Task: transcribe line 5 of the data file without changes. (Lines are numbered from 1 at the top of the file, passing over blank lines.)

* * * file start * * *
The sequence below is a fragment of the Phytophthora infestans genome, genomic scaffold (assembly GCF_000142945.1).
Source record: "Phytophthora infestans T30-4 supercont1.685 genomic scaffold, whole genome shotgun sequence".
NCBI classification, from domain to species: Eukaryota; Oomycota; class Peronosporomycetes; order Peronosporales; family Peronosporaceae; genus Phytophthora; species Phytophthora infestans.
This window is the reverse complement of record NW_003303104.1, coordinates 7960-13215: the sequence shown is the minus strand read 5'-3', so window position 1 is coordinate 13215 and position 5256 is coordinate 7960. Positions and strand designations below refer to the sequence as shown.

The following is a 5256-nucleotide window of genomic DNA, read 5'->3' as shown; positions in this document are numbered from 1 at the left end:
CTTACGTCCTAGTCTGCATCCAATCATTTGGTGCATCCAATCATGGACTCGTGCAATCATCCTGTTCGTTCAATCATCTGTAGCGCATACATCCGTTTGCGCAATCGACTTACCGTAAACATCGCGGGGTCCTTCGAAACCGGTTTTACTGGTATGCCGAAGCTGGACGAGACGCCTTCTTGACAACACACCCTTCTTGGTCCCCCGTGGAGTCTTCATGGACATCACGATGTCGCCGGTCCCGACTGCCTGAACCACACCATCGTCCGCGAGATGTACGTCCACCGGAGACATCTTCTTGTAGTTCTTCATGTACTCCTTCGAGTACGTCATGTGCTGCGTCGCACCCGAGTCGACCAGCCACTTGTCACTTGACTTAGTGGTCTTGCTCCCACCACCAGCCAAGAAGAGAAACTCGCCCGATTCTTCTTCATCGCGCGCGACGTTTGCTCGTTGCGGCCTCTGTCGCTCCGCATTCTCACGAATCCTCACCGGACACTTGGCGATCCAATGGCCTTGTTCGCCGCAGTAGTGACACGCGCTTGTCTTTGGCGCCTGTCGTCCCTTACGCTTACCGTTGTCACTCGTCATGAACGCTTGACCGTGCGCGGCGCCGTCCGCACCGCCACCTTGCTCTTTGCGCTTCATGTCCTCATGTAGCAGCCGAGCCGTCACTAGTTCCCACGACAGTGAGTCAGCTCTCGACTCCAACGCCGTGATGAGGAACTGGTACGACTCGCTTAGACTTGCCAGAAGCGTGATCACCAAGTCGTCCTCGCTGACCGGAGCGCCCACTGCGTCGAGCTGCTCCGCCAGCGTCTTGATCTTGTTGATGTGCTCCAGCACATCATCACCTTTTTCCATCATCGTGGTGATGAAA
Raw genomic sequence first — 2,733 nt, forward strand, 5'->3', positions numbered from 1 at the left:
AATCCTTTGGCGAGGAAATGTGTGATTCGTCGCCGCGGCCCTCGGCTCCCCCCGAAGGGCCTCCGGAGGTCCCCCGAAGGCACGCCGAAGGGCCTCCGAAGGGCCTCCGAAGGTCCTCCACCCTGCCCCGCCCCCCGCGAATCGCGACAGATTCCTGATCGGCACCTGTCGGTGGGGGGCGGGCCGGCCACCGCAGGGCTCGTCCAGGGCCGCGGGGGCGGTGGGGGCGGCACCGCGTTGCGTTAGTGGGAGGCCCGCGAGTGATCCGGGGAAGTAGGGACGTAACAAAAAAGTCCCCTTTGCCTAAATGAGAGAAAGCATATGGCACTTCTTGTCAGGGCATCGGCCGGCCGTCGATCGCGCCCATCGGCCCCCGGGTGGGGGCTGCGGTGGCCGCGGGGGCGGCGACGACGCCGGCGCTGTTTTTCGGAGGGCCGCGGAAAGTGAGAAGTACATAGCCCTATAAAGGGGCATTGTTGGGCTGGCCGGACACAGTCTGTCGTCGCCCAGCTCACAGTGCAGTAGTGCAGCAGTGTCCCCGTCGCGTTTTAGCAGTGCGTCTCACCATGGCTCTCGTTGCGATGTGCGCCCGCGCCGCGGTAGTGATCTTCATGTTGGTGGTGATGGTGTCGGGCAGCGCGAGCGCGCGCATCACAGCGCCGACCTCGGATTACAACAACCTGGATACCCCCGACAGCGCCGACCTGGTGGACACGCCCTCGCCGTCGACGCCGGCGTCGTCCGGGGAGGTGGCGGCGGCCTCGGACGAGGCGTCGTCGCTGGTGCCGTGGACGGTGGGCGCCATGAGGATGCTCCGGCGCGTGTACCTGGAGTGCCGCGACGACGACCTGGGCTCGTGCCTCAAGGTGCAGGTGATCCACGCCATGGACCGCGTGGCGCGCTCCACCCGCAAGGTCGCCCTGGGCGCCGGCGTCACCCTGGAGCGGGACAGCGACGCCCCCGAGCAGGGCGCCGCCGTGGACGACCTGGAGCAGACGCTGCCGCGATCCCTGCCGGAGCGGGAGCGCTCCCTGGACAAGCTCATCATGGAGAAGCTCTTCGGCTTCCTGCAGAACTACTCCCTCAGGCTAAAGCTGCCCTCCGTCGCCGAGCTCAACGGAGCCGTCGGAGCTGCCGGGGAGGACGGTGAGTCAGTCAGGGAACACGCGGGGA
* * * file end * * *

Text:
The following is a 5256-nucleotide window of genomic DNA, read 5'->3' as shown; positions in this document are numbered from 1 at the left end: